Florida Trend | Florida's Business Authority

Nuclear Reaction

Florida Power & Light Co. has obtained federal approval to add two more nuclear power reactors at its Turkey Point facility near Biscayne National Park, east of Homestead.

But the reactors probably won’t be built. Florida’s largest utility, a subsidiary of Juno Beachbased NextEra Energy, says it’s evaluating market conditions and progress on similar plants elsewhere to decide “when, if at all,” it will add the two reactors, which would cost as much as $21.9 billion. The company says it won’t decide for at least four years.

FPL announced plans to seek licenses for the nuclear units in 2006 and submitted its application in 2009. With the Public Service Commission’s approval, FPL began charging its customers for planning, designing and engineering the proposed reactors — which is typically how such work would be funded in some states. The U.S. Nuclear Regulatory Commission took until this April to give the go-ahead for the combined construction and operating licenses for two reactors. Meanwhile, costs for solar energy and natural gas have plunged, while controversy has surged over FPL’s existing Turkey Point operations.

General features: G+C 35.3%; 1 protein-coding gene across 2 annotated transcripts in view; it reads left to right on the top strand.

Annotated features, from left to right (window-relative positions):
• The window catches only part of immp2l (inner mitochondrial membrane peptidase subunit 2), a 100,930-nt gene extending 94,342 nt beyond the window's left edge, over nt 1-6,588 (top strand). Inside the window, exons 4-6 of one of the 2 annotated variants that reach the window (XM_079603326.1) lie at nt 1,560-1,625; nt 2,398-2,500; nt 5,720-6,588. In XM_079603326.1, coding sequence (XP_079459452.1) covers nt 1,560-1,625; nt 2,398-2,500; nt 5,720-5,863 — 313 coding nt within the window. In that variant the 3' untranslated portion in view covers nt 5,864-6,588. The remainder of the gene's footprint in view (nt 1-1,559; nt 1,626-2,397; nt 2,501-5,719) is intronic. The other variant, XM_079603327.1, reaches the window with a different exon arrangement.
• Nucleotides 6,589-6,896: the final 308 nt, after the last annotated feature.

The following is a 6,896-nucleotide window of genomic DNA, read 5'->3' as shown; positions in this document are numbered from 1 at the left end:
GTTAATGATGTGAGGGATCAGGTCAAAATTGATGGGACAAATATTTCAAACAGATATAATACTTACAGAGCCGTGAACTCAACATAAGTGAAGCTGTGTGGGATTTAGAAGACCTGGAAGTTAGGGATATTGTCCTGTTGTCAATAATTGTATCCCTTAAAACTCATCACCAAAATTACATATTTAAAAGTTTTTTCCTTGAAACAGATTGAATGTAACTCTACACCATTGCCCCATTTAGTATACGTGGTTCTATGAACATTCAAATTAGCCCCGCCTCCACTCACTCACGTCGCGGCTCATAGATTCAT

Critics want FPL to shelve its nuclear expansion plan and stop charging ratepayers to cover the costs — now, hundreds of millions of dollars.

Nonetheless, PSC Chairman Art Graham says it is reasonable for FPL to continue with the plans. He told reporters last October: “We’ve come this far, you need to have that option on the table.”

Meanwhile, FPL is asking regulators to extend licenses for its two existing Turkey Point reactors for another 20 years, through 2052 and 2053.